Heating processes requiring high final temperatures place heat exchangers at a disadvantage compared to electric heaters. Regardless of their efficiency, heat exchangers can heat the process liquids to just below the maximum temperature of the service fluid. Hot water (under pressure up to 150°C), steam (up to 375°C at 221 bar), and mineral or synthetic heat transfer oils (up to 400°C) can be used as operating fluids. Thus, the final temperatures of the process liquids are always slightly lower than those of the operating fluids.
Heat exchangers have an efficiency ranging from 70% to 90%, depending on their design. It is also important to remember that heat exchangers require a primary heat source, the one that delivers the hot fluid. Steam boilers and thermal oil heaters, both of which are fueled by fossil fuels, supply this operating fluid. The efficiency of the heating process depends on the heat exchanger and the heat source, so listing every possible combination and the associated efficiency would be too much at this point. The actual efficiencies of the heating process are well known.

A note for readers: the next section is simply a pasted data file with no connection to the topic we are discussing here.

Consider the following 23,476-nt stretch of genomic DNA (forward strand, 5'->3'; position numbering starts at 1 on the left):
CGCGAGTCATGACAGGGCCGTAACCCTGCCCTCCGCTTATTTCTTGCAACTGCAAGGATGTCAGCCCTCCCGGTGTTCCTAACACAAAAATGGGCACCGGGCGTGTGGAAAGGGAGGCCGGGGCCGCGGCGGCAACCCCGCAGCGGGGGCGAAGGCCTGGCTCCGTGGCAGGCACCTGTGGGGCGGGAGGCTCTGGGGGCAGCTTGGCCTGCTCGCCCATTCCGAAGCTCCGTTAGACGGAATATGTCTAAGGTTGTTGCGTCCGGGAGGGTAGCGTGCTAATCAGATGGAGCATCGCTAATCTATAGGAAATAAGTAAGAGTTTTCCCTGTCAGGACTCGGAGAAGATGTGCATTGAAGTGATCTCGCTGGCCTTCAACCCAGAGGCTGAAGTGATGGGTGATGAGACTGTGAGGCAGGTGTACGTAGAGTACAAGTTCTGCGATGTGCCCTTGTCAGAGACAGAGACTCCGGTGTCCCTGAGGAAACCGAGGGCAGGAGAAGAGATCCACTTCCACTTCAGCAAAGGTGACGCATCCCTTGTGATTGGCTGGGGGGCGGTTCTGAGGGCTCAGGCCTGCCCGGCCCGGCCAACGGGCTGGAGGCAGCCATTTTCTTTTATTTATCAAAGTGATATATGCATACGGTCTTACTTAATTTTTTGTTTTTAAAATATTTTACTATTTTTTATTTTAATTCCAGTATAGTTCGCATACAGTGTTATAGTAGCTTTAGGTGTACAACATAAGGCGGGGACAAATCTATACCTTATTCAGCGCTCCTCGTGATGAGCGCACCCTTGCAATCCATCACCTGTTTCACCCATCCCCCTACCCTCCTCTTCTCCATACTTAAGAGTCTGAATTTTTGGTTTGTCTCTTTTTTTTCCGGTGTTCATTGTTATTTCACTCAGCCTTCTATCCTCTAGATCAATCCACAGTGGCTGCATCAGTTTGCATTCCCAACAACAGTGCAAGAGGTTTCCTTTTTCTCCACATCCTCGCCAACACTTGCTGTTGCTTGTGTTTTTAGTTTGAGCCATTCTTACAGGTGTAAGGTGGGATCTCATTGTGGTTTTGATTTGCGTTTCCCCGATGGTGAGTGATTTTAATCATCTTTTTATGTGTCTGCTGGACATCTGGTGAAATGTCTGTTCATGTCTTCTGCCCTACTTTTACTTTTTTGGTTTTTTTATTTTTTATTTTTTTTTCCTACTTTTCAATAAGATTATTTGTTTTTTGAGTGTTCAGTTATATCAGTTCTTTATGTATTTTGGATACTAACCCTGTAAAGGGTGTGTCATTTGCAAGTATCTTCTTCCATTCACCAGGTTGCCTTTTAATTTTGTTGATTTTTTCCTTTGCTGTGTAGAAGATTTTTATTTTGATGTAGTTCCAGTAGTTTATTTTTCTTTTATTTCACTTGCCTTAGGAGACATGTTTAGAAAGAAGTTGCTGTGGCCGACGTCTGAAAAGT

Electric heaters are almost universally used As long as the temperature remains within the range of the temperatures already described, electric heaters can be used in almost every application where heating of stationary or flowing fluids is needed. Electric heaters can be an excellent solution for heating liquids such as water, oils of all kinds, acids or alkalis, as well as gaseous media such as air, natural gas, methane, or nitrogen, to name just a few. It is nearly impossible to list all the applications for electric heaters.
The use of electric heating as a primary source of heat produces no combustion gases through open flames. Electric heaters can be installed directly into a process line without the need for additional steam or hot oil piping. For the normal operation of an electric heater, no specialised staff is needed, and they require almost no maintenance. The system is controlled by contactors or thyristors, which can vary the temperature very rapidly and accurately.